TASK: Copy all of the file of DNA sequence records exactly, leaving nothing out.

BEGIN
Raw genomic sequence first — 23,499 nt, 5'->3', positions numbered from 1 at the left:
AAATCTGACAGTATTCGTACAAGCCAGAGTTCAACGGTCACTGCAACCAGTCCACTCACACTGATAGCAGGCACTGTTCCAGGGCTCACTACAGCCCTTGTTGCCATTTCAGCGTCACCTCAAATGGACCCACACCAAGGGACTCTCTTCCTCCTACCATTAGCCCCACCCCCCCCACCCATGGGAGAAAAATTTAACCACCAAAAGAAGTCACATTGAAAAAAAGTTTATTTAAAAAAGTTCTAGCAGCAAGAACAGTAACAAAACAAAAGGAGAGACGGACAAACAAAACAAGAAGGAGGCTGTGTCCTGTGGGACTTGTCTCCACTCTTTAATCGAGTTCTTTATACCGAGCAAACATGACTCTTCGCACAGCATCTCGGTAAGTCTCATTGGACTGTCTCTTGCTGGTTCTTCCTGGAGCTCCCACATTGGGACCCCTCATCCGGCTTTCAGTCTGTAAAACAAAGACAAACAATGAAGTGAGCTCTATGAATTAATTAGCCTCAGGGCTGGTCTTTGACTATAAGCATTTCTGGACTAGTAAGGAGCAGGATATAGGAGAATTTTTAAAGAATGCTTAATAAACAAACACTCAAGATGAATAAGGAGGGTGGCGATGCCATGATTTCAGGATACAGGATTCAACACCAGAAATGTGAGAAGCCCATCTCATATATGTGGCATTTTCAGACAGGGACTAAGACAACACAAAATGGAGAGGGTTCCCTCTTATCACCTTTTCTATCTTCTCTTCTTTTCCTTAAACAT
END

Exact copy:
Raw genomic sequence first — 23,499 nt, 5'->3', positions numbered from 1 at the left:
AAATCTGACAGTATTCGTACAAGCCAGAGTTCAACGGTCACTGCAACCAGTCCACTCACACTGATAGCAGGCACTGTTCCAGGGCTCACTACAGCCCTTGTTGCCATTTCAGCGTCACCTCAAATGGACCCACACCAAGGGACTCTCTTCCTCCTACCATTAGCCCCACCCCCCCCACCCATGGGAGAAAAATTTAACCACCAAAAGAAGTCACATTGAAAAAAAGTTTATTTAAAAAAGTTCTAGCAGCAAGAACAGTAACAAAACAAAAGGAGAGACGGACAAACAAAACAAGAAGGAGGCTGTGTCCTGTGGGACTTGTCTCCACTCTTTAATCGAGTTCTTTATACCGAGCAAACATGACTCTTCGCACAGCATCTCGGTAAGTCTCATTGGACTGTCTCTTGCTGGTTCTTCCTGGAGCTCCCACATTGGGACCCCTCATCCGGCTTTCAGTCTGTAAAACAAAGACAAACAATGAAGTGAGCTCTATGAATTAATTAGCCTCAGGGCTGGTCTTTGACTATAAGCATTTCTGGACTAGTAAGGAGCAGGATATAGGAGAATTTTTAAAGAATGCTTAATAAACAAACACTCAAGATGAATAAGGAGGGTGGCGATGCCATGATTTCAGGATACAGGATTCAACACCAGAAATGTGAGAAGCCCATCTCATATATGTGGCATTTTCAGACAGGGACTAAGACAACACAAAATGGAGAGGGTTCCCTCTTATCACCTTTTCTATCTTCTCTTCTTTTCCTTAAACAT